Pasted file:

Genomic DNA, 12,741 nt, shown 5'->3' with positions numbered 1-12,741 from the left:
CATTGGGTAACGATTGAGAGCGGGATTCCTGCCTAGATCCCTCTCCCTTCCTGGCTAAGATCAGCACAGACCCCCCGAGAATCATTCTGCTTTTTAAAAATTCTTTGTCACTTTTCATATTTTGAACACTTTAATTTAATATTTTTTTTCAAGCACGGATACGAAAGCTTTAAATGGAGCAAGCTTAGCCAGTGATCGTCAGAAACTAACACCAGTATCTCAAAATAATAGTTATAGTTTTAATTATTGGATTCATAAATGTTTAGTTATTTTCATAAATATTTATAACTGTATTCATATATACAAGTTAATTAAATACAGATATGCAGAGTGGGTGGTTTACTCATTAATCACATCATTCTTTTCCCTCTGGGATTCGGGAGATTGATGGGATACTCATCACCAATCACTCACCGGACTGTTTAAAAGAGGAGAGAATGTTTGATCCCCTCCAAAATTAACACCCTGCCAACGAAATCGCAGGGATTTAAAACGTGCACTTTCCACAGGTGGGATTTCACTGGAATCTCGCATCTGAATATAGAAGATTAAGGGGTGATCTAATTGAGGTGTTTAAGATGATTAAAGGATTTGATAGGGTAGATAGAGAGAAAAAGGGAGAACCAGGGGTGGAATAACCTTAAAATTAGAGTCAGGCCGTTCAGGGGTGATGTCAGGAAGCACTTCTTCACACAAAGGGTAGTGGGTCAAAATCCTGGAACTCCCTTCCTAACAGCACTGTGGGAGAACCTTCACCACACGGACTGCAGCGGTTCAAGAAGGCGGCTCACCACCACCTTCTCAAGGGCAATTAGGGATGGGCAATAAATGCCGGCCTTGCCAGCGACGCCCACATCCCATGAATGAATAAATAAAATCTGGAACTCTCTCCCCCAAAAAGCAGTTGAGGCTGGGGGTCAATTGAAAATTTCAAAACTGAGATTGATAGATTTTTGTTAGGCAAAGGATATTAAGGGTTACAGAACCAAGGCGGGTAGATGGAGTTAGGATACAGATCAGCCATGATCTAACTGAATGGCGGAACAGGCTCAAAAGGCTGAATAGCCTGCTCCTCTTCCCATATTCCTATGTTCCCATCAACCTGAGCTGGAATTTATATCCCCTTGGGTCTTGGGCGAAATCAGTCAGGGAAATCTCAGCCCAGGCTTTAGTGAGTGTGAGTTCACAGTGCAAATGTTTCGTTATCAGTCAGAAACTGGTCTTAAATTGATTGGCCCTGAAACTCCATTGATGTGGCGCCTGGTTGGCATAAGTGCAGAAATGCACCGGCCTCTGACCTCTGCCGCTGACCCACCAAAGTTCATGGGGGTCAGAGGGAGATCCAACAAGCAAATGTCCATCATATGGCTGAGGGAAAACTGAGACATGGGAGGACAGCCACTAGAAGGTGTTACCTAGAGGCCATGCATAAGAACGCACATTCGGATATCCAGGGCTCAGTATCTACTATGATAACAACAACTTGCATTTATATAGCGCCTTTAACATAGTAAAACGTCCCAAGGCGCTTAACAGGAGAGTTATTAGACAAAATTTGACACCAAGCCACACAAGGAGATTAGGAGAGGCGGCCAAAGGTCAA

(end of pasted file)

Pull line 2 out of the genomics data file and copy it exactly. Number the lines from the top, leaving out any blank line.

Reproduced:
CATTGGGTAACGATTGAGAGCGGGATTCCTGCCTAGATCCCTCTCCCTTCCTGGCTAAGATCAGCACAGACCCCCCGAGAATCATTCTGCTTTTTAAAAATTCTTTGTCACTTTTCATATTTTGAACACTTTAATTTAATATTTTTTTTCAAGCACGGATACGAAAGCTTTAAATGGAGCAAGCTTAGCCAGTGATCGTCAGAAACTAACACCAGTATCTCAAAATAATAGTTATAGTTTTAATTATTGGATTCATAAATGTTTAGTTATTTTCATAAATATTTATAACTGTATTCATATATACAAGTTAATTAAATACAGATATGCAGAGTGGGTGGTTTACTCATTAATCACATCATTCTTTTCCCTCTGGGATTCGGGAGATTGATGGGATACTCATCACCAATCACTCACCGGACTGTTTAAAAGAGGAGAGAATGTTTGATCCCCTCCAAAATTAACACCCTGCCAACGAAATCGCAGGGATTTAAAACGTGCACTTTCCACAGGTGGGATTTCACTGGAATCTCGCATCTGAATATAGAAGATTAAGGGGTGATCTAATTGAGGTGTTTAAGATGATTAAAGGATTTGATAGGGTAGATAGAGAGAAAAAGGGAGAACCAGGGGTGGAATAACCTTAAAATTAGAGTCAGGCCGTTCAGGGGTGATGTCAGGAAGCACTTCTTCACACAAAGGGTAGTGGGTCAAAATCCTGGAACTCCCTTCCTAACAGCACTGTGGGAGAACCTTCACCACACGGACTGCAGCGGTTCAAGAAGGCGGCTCACCACCACCTTCTCAAGGGCAATTAGGGATGGGCAATAAATGCCGGCCTTGCCAGCGACGCCCACATCCCATGAATGAATAAATAAAATCTGGAACTCTCTCCCCCAAAAAGCAGTTGAGGCTGGGGGTCAATTGAAAATTTCAAAACTGAGATTGATAGATTTTTGTTAGGCAAAGGATATTAAGGGTTACAGAACCAAGGCGGGTAGATGGAGTTAGGATACAGATCAGCCATGATCTAACTGAATGGCGGAACAGGCTCAAAAGGCTGAATAGCCTGCTCCTCTTCCCATATTCCTATGTTCCCATCAACCTGAGCTGGAATTTATATCCCCTTGGGTCTTGGGCGAAATCAGTCAGGGAAATCTCAGCCCAGGCTTTAGTGAGTGTGAGTTCACAGTGCAAATGTTTCGTTATCAGTCAGAAACTGGTCTTAAATTGATTGGCCCTGAAACTCCATTGATGTGGCGCCTGGTTGGCATAAGTGCAGAAATGCACCGGCCTCTGACCTCTGCCGCTGACCCACCAAAGTTCATGGGGGTCAGAGGGAGATCCAACAAGCAAATGTCCATCATATGGCTGAGGGAAAACTGAGACATGGGAGGACAGCCACTAGAAGGTGTTACCTAGAGGCCATGCATAAGAACGCACATTCGGATATCCAGGGCTCAGTATCTACTATGATAACAACAACTTGCATTTATATAGCGCCTTTAACATAGTAAAACGTCCCAAGGCGCTTAACAGGAGAGTTATTAGACAAAATTTGACACCAAGCCACACAAGGAGATTAGGAGAGGCGGCCAAAGGTCAA